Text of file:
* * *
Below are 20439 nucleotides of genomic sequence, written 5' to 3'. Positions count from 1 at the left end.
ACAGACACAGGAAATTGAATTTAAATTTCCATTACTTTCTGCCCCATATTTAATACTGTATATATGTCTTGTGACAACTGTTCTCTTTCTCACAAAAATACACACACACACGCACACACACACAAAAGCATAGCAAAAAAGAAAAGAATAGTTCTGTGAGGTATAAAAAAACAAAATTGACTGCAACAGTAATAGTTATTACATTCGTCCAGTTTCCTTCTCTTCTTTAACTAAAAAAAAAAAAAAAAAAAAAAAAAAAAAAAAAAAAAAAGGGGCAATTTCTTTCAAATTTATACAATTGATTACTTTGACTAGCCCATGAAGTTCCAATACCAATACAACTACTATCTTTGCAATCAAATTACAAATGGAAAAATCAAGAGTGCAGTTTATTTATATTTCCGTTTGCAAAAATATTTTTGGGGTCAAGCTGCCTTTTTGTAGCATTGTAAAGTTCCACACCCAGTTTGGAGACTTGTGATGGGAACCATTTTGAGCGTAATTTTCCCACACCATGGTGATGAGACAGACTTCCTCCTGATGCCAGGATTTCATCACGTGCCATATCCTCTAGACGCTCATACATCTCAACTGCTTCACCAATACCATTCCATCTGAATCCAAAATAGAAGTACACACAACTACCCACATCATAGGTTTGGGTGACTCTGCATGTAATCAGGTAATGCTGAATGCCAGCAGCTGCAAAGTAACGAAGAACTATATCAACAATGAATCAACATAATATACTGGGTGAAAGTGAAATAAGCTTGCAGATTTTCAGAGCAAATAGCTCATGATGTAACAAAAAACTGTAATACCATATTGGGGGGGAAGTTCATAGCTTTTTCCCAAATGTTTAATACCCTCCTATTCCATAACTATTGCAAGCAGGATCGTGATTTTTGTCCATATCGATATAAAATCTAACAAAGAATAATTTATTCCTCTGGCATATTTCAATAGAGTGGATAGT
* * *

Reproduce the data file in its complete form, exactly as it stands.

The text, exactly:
Below are 20439 nucleotides of genomic sequence, written 5' to 3'. Positions count from 1 at the left end.
ACAGACACAGGAAATTGAATTTAAATTTCCATTACTTTCTGCCCCATATTTAATACTGTATATATGTCTTGTGACAACTGTTCTCTTTCTCACAAAAATACACACACACACGCACACACACACAAAAGCATAGCAAAAAAGAAAAGAATAGTTCTGTGAGGTATAAAAAAACAAAATTGACTGCAACAGTAATAGTTATTACATTCGTCCAGTTTCCTTCTCTTCTTTAACTAAAAAAAAAAAAAAAAAAAAAAAAAAAAAAAAAAAAAAAGGGGCAATTTCTTTCAAATTTATACAATTGATTACTTTGACTAGCCCATGAAGTTCCAATACCAATACAACTACTATCTTTGCAATCAAATTACAAATGGAAAAATCAAGAGTGCAGTTTATTTATATTTCCGTTTGCAAAAATATTTTTGGGGTCAAGCTGCCTTTTTGTAGCATTGTAAAGTTCCACACCCAGTTTGGAGACTTGTGATGGGAACCATTTTGAGCGTAATTTTCCCACACCATGGTGATGAGACAGACTTCCTCCTGATGCCAGGATTTCATCACGTGCCATATCCTCTAGACGCTCATACATCTCAACTGCTTCACCAATACCATTCCATCTGAATCCAAAATAGAAGTACACACAACTACCCACATCATAGGTTTGGGTGACTCTGCATGTAATCAGGTAATGCTGAATGCCAGCAGCTGCAAAGTAACGAAGAACTATATCAACAATGAATCAACATAATATACTGGGTGAAAGTGAAATAAGCTTGCAGATTTTCAGAGCAAATAGCTCATGATGTAACAAAAAACTGTAATACCATATTGGGGGGGAAGTTCATAGCTTTTTCCCAAATGTTTAATACCCTCCTATTCCATAACTATTGCAAGCAGGATCGTGATTTTTGTCCATATCGATATAAAATCTAACAAAGAATAATTTATTCCTCTGGCATATTTCAATAGAGTGGATAGT